Lily Taylor (Graphics provided by Garrett Harrison-Marcum and Ellen Barlage)
How SOTA decides the mainstage season
How the School of the Arts at NKU chooses which plays and musicals will be performed
October 21, 2021
Every year the School of the Arts (SOTA) announces its theater line-up. This year, the first show in the season was “Torch Song,” which ran from Sept. 29-Oct. 9 and was directed by Michael Hatton. Hatton, theatre and dance program head and director of “Torch Song,” works with the other department heads in SOTA, as well as prospective directors to choose the shows that will feature in the line-up.
The season’s schedule is typically chosen a year or more in advance.
“As a producing artistic director I need to make sure that I am working within a far enough in advance timeline. So for example, we are in the process right now of selecting the season for next year.,” Hatton said.
Selecting the shows so far in advance allows the producers and program heads to give the artists enough time to prepare. They do this by researching and deciding on what designs are appropriate for the setting and time period of the show.
The time that they have also allows for the conversations to start. Hatton sits down with the heads of the scenic, costuming lighting departments, works out the preliminary budget and plans as to how they will pull off each show in the season.
The next meeting is for the artists and designers to present their research and projected budgets. The program tries to reuse and find as many locally sourced pieces that they can rather than build the new pieces or buy them because it is more eco-friendly and more financially efficient. The year’s budget is split among the shows and some require more money than others, so a big part of the conversation is where the departments can tighten their belts to leave more money for the other shows.
Hatton stated that each year the budget differs as to how much each show will cost, depending on what demands the script has for the designers to fulfill and how much the rights to each show will cost. It also factors which theater the production will take place in.
“A play in the Stauss Theatre could cost as little as $5,000 to produce, while a musical in the Corbett could cost as much as $12,000,” Hatton said.
Each season, SOTA typically puts on three plays and three musicals. This aids the program in giving it’s students an education that will prepare them for their careers in the industry.
Hatton said that his number one priority other than the stories themselves is that his students are getting a well-rounded education while they are in the SOTA program.
Hatton said that the program offers a four year cycle through different genres in order to offer the students the chance to be experienced in as many genres as they can be for when they go into their chosen field. Each student in the Bachelor of Fine Arts and musical theater major has to audition for every production and many find that they have common ground with shows that they typically would not go out for.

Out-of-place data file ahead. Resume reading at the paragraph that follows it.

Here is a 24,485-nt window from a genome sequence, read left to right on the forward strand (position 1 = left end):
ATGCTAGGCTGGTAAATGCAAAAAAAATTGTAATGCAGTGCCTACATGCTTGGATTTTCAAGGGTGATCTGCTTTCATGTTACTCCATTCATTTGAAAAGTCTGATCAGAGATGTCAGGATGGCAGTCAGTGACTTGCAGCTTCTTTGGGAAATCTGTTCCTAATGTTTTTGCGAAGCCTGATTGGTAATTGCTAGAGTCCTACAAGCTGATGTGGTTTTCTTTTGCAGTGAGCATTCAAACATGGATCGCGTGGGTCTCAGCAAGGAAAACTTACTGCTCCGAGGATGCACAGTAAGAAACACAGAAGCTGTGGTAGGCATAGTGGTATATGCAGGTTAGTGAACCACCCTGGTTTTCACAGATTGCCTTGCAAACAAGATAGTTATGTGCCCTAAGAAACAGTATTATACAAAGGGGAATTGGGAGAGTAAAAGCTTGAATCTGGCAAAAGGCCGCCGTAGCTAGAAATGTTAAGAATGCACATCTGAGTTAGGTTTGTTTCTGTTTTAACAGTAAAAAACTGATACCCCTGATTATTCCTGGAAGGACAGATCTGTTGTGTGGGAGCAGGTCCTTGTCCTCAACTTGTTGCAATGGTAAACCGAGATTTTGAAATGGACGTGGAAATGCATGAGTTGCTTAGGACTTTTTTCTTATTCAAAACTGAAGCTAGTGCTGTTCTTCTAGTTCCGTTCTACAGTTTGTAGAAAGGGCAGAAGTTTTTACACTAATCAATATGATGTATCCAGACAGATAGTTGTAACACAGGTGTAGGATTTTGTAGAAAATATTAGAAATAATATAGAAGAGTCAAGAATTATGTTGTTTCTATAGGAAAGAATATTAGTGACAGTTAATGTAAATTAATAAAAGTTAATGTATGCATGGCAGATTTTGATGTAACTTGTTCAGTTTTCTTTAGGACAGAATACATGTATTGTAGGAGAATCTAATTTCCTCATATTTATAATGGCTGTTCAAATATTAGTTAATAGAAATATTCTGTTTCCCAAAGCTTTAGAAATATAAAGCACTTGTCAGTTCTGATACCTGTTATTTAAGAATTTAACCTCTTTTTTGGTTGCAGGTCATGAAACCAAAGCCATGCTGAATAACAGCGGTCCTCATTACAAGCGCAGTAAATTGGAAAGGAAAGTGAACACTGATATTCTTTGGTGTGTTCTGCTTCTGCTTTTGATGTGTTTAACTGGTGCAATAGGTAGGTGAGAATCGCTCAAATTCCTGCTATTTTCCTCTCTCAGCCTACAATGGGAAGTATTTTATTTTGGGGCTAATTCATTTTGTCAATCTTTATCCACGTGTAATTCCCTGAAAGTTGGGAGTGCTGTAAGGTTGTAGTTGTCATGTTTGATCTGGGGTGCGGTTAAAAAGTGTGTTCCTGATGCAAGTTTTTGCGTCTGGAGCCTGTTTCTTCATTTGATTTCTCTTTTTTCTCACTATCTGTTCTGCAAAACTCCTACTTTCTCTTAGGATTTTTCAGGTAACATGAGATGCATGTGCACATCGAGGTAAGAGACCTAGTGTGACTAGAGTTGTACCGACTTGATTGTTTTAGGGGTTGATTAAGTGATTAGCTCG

Hatton said he wants the students to see themselves in their theater and prides himself in making sure to include shows like “Torch Song ,” a show based on a Jewish drag queen in the early 1980s. This role is typically played by a white actor, but a black actor was cast for not only the lead but the love interest of the lead, Alan.
Junior Alec Harrison, who plays Alan, says that its refreshing to see LGBTQ+ stories being told on stage. “It’s an amazing line-up,” Harrison said.
This also happens to be Hatton’s favorite show of the season.
“I’m exceptionally proud of our students; it’s a very challenging play and it’s not meant to be performed by 18 to 20 year olds and I felt that they have really tackled the content very very well and have done both the playwright and our whole program very proud,” Hatton said.
The diverse casting also reaches to “The Mystery of Edwin Drood,” where a character that is traditionally played by a white actor is played by JeShaun Jackson, an actor that is a person of color.
Jackson, a senior, has been with the program throughout his entire college experience. He says that he finds a community in the theater department.
He also was in “The African Company Presents Richard III,” directed by Professor Daryl Harris. Jackson says he loves working with Professor Harris because he knows that he will have the space to grow as an individual and as an actor.
Hatton believes that a good part of getting these students the education they deserve is to cast while being color conscious and story conscious. This means that the casting decisions are made based on who will do justice to the role, while also being respectful to the story being told.
“We need to make sure that our students see themselves on stage; we need to make sure that their stories, their lives are able to be seen on stage,” Hatton said.
Last year all productions were filmed, which made ticket sales go down. This year however, the productions will take place in front of a live audience while everyone is masked and most cast and crew are vaccinated.
Hatton must take revenue into account as well when approving the season’s line-up. Hatton also has to think about what the audience is interested in.
He looks at trends that other educational institutions are following and also looks at what material is available. He takes the budget into account as to what shows can be done in the space he has and what shows that have stories that will hold up when built within the budget of a university program.
Hatton stated that a show that is being considered must meet the requirement that the story is good and can keep the audience’s attention. He doesn’t want to set the students up for failure, so they also look at what students they do have available for casting. All of these things play a huge role in what shows get chosen for the line-up and the decision is made as a group effort by every single department.